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Okay, so I hope this is not too overwhelming, But let me give you a little preface. So we talked about functions and their derivative functions, and that's going to be a very important thing to be able to do. Given a function find it's two rib. Now we have a definition for the derivative function, but in practice this is very difficult toe work with, especially if you have a function that is very complicated. It consists of combinations of many different, relatively simple functions. And so what we want to develop now, just like we had the limit laws that allowed us to quickly evaluate limits without actually using the definition of the limit. We wanted to develop Cem differentiation rules. So that's exactly what we have stated here. These air differentiation rules, and if you look down this list, most of them are just showing how if I combine a function in a certain way, what happens to the derivative of that combination of functions? The first one, actually the first two are kind of the most basic, So if we have a constant function, so the function whose craft is actually a horizontal line, it's not surprising that the derivative is zero because this slope of a horizontal line is zero for the second one. The identity function. This is just the function whose graph is the line y equals X that has slope one. So it's not surprising that the derivative for each X value is what Now we can get a lot of real estate out of these two basic functions by looking at how functions can be combined so we can multiply a function by a constant. So we see that if we multiply a function by the constant and take the derivative, we just multiply the derivative by the constant. If we add two functions together and take the derivative, we just some the derivative of the two functions. So everything seems to work out the way we would expect. The first thing that gets a little interesting is actually the product rule. Now. The product rule says that if I multiply two functions together, this is what I need to dio. I need to take the derivative of one times the other, plus the one times the derivative of the other. So it's not just a simple is multiplying the derivatives There's actually something a little bit subtle about taking the derivative of a product of two functions. And then if you look at the quotient of two functions, So if I divide two functions and take the derivative of that question now, we're starting to see a really complicated formula. And definitely the question rule is the most intricate. It's also a little bit tricky because you're subtracting it's related to the product rule. But because you're subtracting, you actually have to remember which function to take the derivative of first. And so there is some no Monix to remember this, that I'll kind of go through when we do an example. So you take the bottom times, the derivative of the top, minus the top times, the derivative of the bottom. So I like to think low D hi minus high D Low Lo is the bottom function. De high is the derivative of the top minus top, so high times derivative of the bottom. That's gonna be important just to do several examples toe just memorized, and then you divide by the bottom function square. The power rule is really nice. This one's really quick toe, remember and it's really easy to apply. So if we just have a power function function X to the end, then it's derivative is just in. So you bring down the power and then you take x 21 less than the original power. Okay? And we will actually go through and justify all of these differentiation rules from the definition of the derivative, the only one we're not going to do right now. And I just wanted to make a note. Is that the derivative of this exponential function? Either the eggs is itself, which is really cool. So what that means is, if I want to find the slope of a point on the graph of the X, then it's the same. It's just the evaluation of the function, which is really interesting, and we'll talk a little bit more about the exponential function later. But for now, let's actually go through and see why all of these air true now, I don't think it's important to memorize how to justify all of these now. The first few are going to be really easy. The product rule in question rule. Even the some rule require a little bit of trickery to see why they're true. But I think it's worth while just to see it done one time and say, Okay, the product rule. It's coming from the definition of the derivative. Now I can just use it and it's gonna make finding derivatives and derivative functions a lot easier as we'll see in the examples. Okay, so let's see why the derivative of a constant function is zero. And now this is really straightforward. And in fact you could even just argue like we did before that a constant function is, ah, horizontal line and has zero slope. And that's perfectly valid. But let's see how it goes using the definition of the derivative So f prime of X. Just by definition is the limit is H goes to zero of f of x plus h minus ffx all over h okay. And here comes the hardest part of this little proof of the derivative of constant function evaluating the constant function. And so when we talked about the pre calculus review, I told you that maybe one of the trickiest things about constant functions is just accepting that no matter what, the input is for a constant function the output is the same. So what is F of X plus H? It's just seen. It doesn't matter what I play in. I always output. See what is ffx? It's just seen all over H. But then this is just the limit is h goes to zero of zero because C minus C is zero age. I must actually assuming it's not zero because I'm taking the limit is h goes to zero. But then the limit of a constant is just that constant. So we get zero and so that justifies why using the definition of the limit, the derivative of a constant function is equal to zero. All right, so let's try to tackle the identity function. F of X is equal to X again geometrically, we can think that the graph of this function is just the line y equals X, which has a slope of one. So it should not be surprising that the derivative is one for all X. But let's see why that's true using the definition of the derivative. So if we take the limit, his h goes to zero. So we're gonna we're trying to find f prime of X. So the limit is H goes to zero of f of X plus age minus F ibex all over age. Well, what's f of X plus age? So the identity function just gives thean put as the output. So since the input is expo sage, the output is just expose age and then f of X is of course, just X over each. But then look what happens. We have X minus X. So that's zero. So we're just taking the limit of H over H, which is just the limit of one, right, because I can cancel H because I'm taking the limit is h goes to zero. So I'm assuming that H is not equal to zero. But then the women of one is just one. So we see the derivative of the identity function is one justified by using the limit definition of the derivative. Okay, so here we're stepping up a little bit in abstraction because we're not dealing with a concrete function and explicit function. We're just saying, given any function that has a derivative, so uh, function, after which that limit exists for each X, and then we have a number C if we multiply f by sea and then take the derivative That should just be C times the derivative of ffx. So let's see why this is the case. So if I look at sea f prime of X, this is going to be the limit is each goes to zero of what? So the function I'm evaluating is CF. So this should be C f of X plus h minus cf of X all over h. And so it might be worth just reminding you kind of what this notation really means. So in parentheses here I have CF. So the function is CF, and what that means is that I take the function, Yeah, evaluated X plus age and then multiplied by C. Okay, so what I get here, lemon, is h goes to zero. This is just going to be see times f of X plus age minus. And then we're going to evaluate Ethic X and then multiplied by seats. So this is going to be C times ffx all over h. But I can factor out a c here and using the limit laws. I can actually factor it all the way out outside of the limit because the limit of C is just see So it's the limit is H goes to zero of f of x plus h minus f of X all over h. But now I'm assuming that f is a differential function. So that means that this limit here right there exists and is actually equal to f prime of X. So then this is equal to see times this quantity or this function, which is f prime of X, and it's a little bit subtle what we're doing here. But the good news is things were behaving exactly like we would expect. Okay, So if I multiply a constant by a function and take the derivative, that's the same thing. Is taking the derivative and then multiplying by the constant You were seeing that here. And so it's a little bit strange because I doubt that you deal a lot with kind of dysfunction, composition notation a lot. Um, and that's really the only difficulty in this constant multiple rule. And in the other examples to follow is just kind of the level of abstraction. You know, in reality, you're going to be given a function, you know, x squared or X plus two or square root of X, and you just want the derivative. You're just going to do it. But these abstract rules kind of just give you a frame worker justification of why you can just do the derivative the way you want to. Okay, so again, this is going to be a little bit abstract to justify. But it's a very useful fact that if I'm just adding to functions together, like if I add together, um, power functions, then when you get a polynomial. So this is kind of give me a way to take the derivative of a polynomial. Then all I do is just take the derivative of each piece that I'm adding together. Okay, so let's see why that's true. So if I look at F plus G Prime and now I'm assuming the F and G are both differential, so this will actually make sense when I get F prime and G prime. So this is supposed to be the limit. By definition, his H goes to zero of F plus gene that function. So the sum of the two functions evaluated at X plus age and then minus dysfunction F plus G evaluated and x all divided by H. Okay, so recall that when you evaluate a some function at a point, you just evaluate each function at that point and Adam together. So this is really f of X plus age plus G of X plus h okay. And then minus. Let's put this in, brackets because we're really going to be subtracting everything over here ffx plus g of X because that's what's happens when I evaluate F plus G. It exits just f of x plus g of X, but I'm subtracting both of those quantities. And then, of course, we're all divided by H. And now So I'm trying toe show that this is equal to f prime of X plus g prime of X. But really, all the pieces are in place. I really just need to reorganize this this question here and then to supply the limit laws into the two different pieces. So what I'm gonna do is I'm going to say this is the limit is h goes to zero. I'm just going to kind of re associate things, So I'm gonna put f of X plus h and then I have minus ffx I'm gonna put the minus ffx over here. And then that's, of course, divided by age. And then I have this g of X plus age, and I'm going to take this minus G of X and associate it there and then that's divided by H. Okay, so notice that I split up the fraction, but everything is still okay, right? Because these fractions have a common denominator. I could just re add them together and kind of move things back around, and you see that this really is the same thing. But now I can take the limit of this difference question right here. The limit of that, plus the limit of that. But the limit of this is f prime of X. In the limit of this is H coast to zero is G prime of X. That's where I'm just using the limit loss. So this really is breath prime of X plus g private banks. So nothing crazy going on here. Just a little bit of reorganization to see that Yes, if I add two functions and then take the derivative that's the same is taking the derivative of each function and adding those derivatives together All right, here's where things start to get really interesting. So if you find yourself lost, just hold on. That is gonna be okay. Um, yeah, but here, Thio show that the derivative of a product is given by this kind of strange. You take the derivative of each function and then multiplied by the other. I'm together. We're gonna have to use some really mathematical trickery. And we're also going to have to use something that we mentioned in the last lecture. And you probably just brush right over the fact that if a function is differential, it is continuous. Okay, so that's going to be important. But first of all, you know, with any problem like this, if you're trying to show something, you just start by writing down what you know. Okay, So I'm trying to show that the derivative of this product is this. So let's just write down. By definition, what is the derivative of this product of two functions? So it's the limit is H goes to zero of f times G evaluated at X plus age minus this function F times G evaluated X all over H. Okay. So just using how we know how to combine functions. Let's just evaluate what this is saying. So f times g evaluated at X plus h is the same thing as F of X plus h times G of X plus age, and then f times g of X is the same thing is ffx times g of X and then all over h. Okay, so now with the some rule, all we had to do was just move things erect. Now, here it is not so easy, because all of the pieces air not here to give me this. So if if I'm looking for something that looks like F prime of X, I'm looking for something like f of X plus H minus f of x. And then I also need something that looks like G of X plus H minus G of X. So this is where the trickery comes in. So I'm going to do something that we've kind of done before, and I'm just going to strategically add zero. Okay, So adding zero to anything well, doesn't change it. So what I'm gonna dio is I'm going to write that this is f of X plus age times G of X plus age. And then I'm going to subtract ffx times g of X plus age. Okay, so that's coming from nowhere. So I'm subtracting something. Well, then I better add it back to make sure that I'm not actually changing the value of this expression. And then finally, I have minus f of x times GLX and then all of this over H. Okay, so step back. Make sure you believe that this is actually true, that this is actually equal. And just to kind of help you notice that this middle part is actually just zero I'm adding and subtracting the same thing. Okay, so why did I do that? Well, now I'm gonna factor. So notice that the first two terms here have a factor of G of X plus age in the second two terms. Have a factor. Ffx so I can factor. Okay, so I'll take The limit is h goes to zero Now have g of X plus itch. Okay. And if I factor that out, I'm left with what f of X plus age minus ffx that comes from just factoring out g of X plus h here. Just looking at the numerator and then plus well, let me factor out F F x and then one of my left with G of explicit minus G of X. And now I need to divide everything by age. But let me just multiple are just divide each of these terms by H okay. And so because both of these terms have the same denominator, I could just write it as a single fraction like this. So you should be the same thing. But I'm just reorganizing in in a way that it's starting to look a lot like this. What we wanted to be equal to. In fact, there's Onley. One problem. Everything looks beautiful. So if I take the limit, I'm just gonna apply the limit laws to take the limit of everything here. The limit of this guy is f prime of X, okay? And then the limit of this guy is g prime of X. The limit of just ffx is just ffx that's constant with respect to age. But then I also have this which I'm gonna leave for a second. So I also need to take the limit of G of X plus age and so everything is great as long as the limit is h goes to zero of g of X plus age equals G of X. So how do I know this is true? And what is this even saying? Think about it for a second. Let me just rewrite it for you. Let's let X plus age equal say why then his h goes to zero. Why is approaching X So this is the same thing is saying the limit is why approaches x of g of why is equal to G of X. But this is starting to look familiar. This is just saying that G is continuous at X Now remember, we need this to be true. So if she is continuous X, we're done. So why is g continuous it x? Well, here's the key. She is differential below decks and we've shown that if a function is differential, wherever it's differential, it has to be continuous there. So because JI is differential Jesus continuous and we can really conclude that this guy is g of X, which is exactly what we want. Alright, so let's talk about the cushion rule. So the first thing to notice about the question rule is that it's not so different from the product rule if we define a new function. Okay, So what I can do is I can say f over Jean is really the same thing. Is f times the function one over G so I can actually apply the product rule to this function F times one over Jean. But what? I really need to know how what to do is to take the derivative of one over g. Okay, So, actually, what we're gonna do is we're just gonna show that the derivative of one over G is given by a particular formula, and that is compatible if we just supply the product rule to this situation. Okay, so let's see what the derivative of one over G is. So, for one of her, Jean, the derivative by definition is given by this limit as a church goes to zero of one over G. That function evaluated at X plus h and then minus the function one over G evaluated X and then all over h. Okay, so let's just fill in what this actually means. You're one over g evaluated exploitation. That's kind of symbolic. Just to mean Okay, this is one over G of X plus age and then minus one over G of X all over each and the trick here. So again, we have this complicated mess in the numerator. We want to get a common denominator and right, this is a single fraction. So this is the limit is h goes to zero. And now I want to multiply this on the top and bottom by g of X and this in the top and bottom by G f x plus h. So we're going to be left with G of X minus G of X plus age over G of X plus h times G of X and then that all over H. But of course, this h is, like over one, and so we can do a little bit of manipulation here. And actually we can just put age up in the denominator like this. Okay, so, you know, dividing a fraction by a number, that number just goes into the denominator. That's a really useful trick to remember algebraic Lee when you're simplifying things using algebra. So let's write this in a very suggestive form. So I'm gonna factor out this one over G of X plus h and the one over G of x toe have won over G of X plus age times, you fax And then times I want to write this as well. I'm going to factor out a minus one. So I'm gonna make this minus here because I'm going to switch the order of these two. I'm gonna write G of X plus age minus G of X all over H. Okay, so, you know, take a minute. Make sure you believe what I'm doing here. So if I multiply this negative one back in notice, I'll get back to G of X minus G of X plus H. That's why I have to factor that negative one out. Everything else looks okay. And so what we have is the following. No justice before G of X is continuous. And why do I know that? Well, it's right here because G of X is differential. I'm assuming jeez, differential. And we have this nice result that, uh, differential bility is stronger than continuity. So function is differential. It has to be continuous wherever it's different. Trouble so g of X is going to be continuous. So when I take this limit is h goes to zero g of x plus h really just goes to G of X. So this is giving me minus one over g of x times g of X so g of X squared and then times. This limit here is simply g prime of X so I can write. This is just G prime affects divided by G of X square. And if you just apply the product rule F times one over G, then you'll see you'll get exactly the formula that we have in the question rule. Okay, so the power rule is probably everybody's favorite rule because it's so algorithmic and so straightforward to apply. But actually, I would say that the proof or the justification for why the powerful works is probably the hardest. And I'm not saying it's the hardest because there's anything deep. There's just not necessarily like a very elementary way to attack. Okay, now, actually, in my own personal notes, I have four different proofs of the powerful, so one uses mathematical induction. One uses the binomial ethereum, and I always wrestle with kind of which way to present the students in the way I think is the simplest use is something that we've actually talked about before. And that's the idea of factoring differences of powers. Okay, but in order to do that, we sort of have to manipulate our definition of the derivative just a little bit, But I think you'll follow. So here's our function. Ffx and now in is a non negative integer. Okay, so it could be 01234 etcetera. And so, by definition, what's the derivative of dysfunction? It's just going to be The limit is h goes to zero of X plus h to the end minus X to the end. All over H Okay, so you see the problem that we're really trying to show this for a general. Now, if it was X squared, we could just foil this out and simplify and be done, or even if it was execute. If it was X to the fourth, it might take a little bit longer, but we could do it. But the problem here is that this is an arbitrary in. And so what we would have to do if we wanted to continue is probably invoke the binomial theorem to expand this, Okay, But I wanna kind of avoid doing that. And what I want to do is notice that I can actually rephrase this in the following way. I can let X plus age equal. Why? Okay, Some things. We've seen a similar idea. When we talked about functions that are differential being continuous and taking the limits of a differential function we kind of want to do this idea. Well, it's the same thing here. And so what I can dio is note that is h goes to zero. Why is going to be approaching X so I can write? This is the limit is why approaches x of why to the end minus X to the end over what is H where h is just gonna be why And then I can subtract X. So why minus X? Okay, Yeah. And why did I do this? Because we actually know how to factor this in general. So this was a difference of squares. This will be like why, minus x times y plus X. If it was a difference of cubes, it would be why minus x times why squared plus y x plus X squared? But the important thing to note Is that this? Why did the n minus X to the N for whatever value of n will always have a factor of why minus X and what's gonna be left is something relatively nice to deal with. So what we can do is factor the numerator as fathers. So we're gonna have why to the n minus one plus Why, to the end minus two times X and then plus etcetera. And then so you see the powers of why are going down one while the powers of X we're going to be going up one so eventually we're gonna have why Times x to the N minus two plus x to the N minus one. Okay. And then all of this is divided by why minus x. And that's really convenient because these old cancer okay, and so all we're left with is the limit is why approaches x of why to the n minus one plus y to the n minus two times x plus. Why to the n minus three times X square. Plus, however many terms there are between then, why times x to the n minus two plus x to the N minus one. So, how many terms are there here? Well, just look at the powers of X. So here in the first term, this is X to the zero. This is X to the first, this is X to the second, and then we're just gonna count up. This is X to the N minus two. And then this is X to the N minus one. So, how many terms are there? Well, if we didn't have the X to the zero term, this would literally just be counting. 123456 All the way up in minus two in minus one. So there's in minus one terms, not counting the X to the zero term. That means that there's in terms in total. And when I let why, good X notice that this is gonna be X to the N minus one. This is going to be X to the n minus one x to the n minus one. Because I'm adding so in minus three plus two is in minus one in minus to plus one is in minus one, of course X to the n minus one. So I really do get in terms each of those terms being exactly x to the n minus one upon applying the limit loss. And so that's the idea behind justifying the power rule. And this is a little tricky, I think. E think it's kind of it does stretch your mind in a lot of ways, but I do think it's the easiest way to see why it's true. I think if you try to use, you could see you can use the power rule multiple times and use kind of an inductive argument. But that sort of uses an idea that's beyond the scope of this class, just like the binomial theorem. You know, you may be familiar with it and you can use it. But again, this is probably the most elementary in terms of the algebra required to see why the power rule is true. So we've seen and actually justified power role for non negative integers. But I want to make a note that there's actually a more general statement that you should know and it's called the General Power rule and unfortunately we don't have the tools to justify this quite yet, but it's so useful we might as well, go ahead and start establishing it. So the general powerful states that if Alfa is any riel number and ffx is equal to X raised to the Alfa Power, So here Alfa is not just a manager or a positive image er or non negative integer, it could be square root of two. It could be a rational number one half, 3/4 etcetera. Then the derivative follows Theis exact same formula that we had for the case. For a non negative integer. It's just Alfa Times X to the Alfa minus one. So this is something to keep in the back of your mind because it's very useful because a lot of times you'll have a power function that's not just X to some non negative integer like X to the one half square root of X, for instance, falls under this general power rule. So just so you know it's there. And when we talk about long, arrhythmic differentiation later on in the course will actually go back and justify this general power rule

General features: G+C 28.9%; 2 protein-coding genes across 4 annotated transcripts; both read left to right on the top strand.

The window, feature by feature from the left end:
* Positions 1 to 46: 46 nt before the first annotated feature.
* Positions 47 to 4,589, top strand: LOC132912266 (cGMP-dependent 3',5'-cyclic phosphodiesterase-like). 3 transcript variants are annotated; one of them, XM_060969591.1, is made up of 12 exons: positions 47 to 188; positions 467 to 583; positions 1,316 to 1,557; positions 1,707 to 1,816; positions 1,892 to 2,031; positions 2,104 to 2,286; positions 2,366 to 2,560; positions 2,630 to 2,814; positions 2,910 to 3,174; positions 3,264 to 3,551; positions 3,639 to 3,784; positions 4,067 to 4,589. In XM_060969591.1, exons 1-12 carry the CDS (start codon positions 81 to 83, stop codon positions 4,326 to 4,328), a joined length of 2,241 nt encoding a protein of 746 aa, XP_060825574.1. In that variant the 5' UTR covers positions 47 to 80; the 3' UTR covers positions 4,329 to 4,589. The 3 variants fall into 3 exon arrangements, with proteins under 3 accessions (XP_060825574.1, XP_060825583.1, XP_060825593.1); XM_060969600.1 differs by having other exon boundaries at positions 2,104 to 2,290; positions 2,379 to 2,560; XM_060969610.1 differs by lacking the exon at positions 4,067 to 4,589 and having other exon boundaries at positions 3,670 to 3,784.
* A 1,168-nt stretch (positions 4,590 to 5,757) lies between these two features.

Applications of the Derivative

Integrals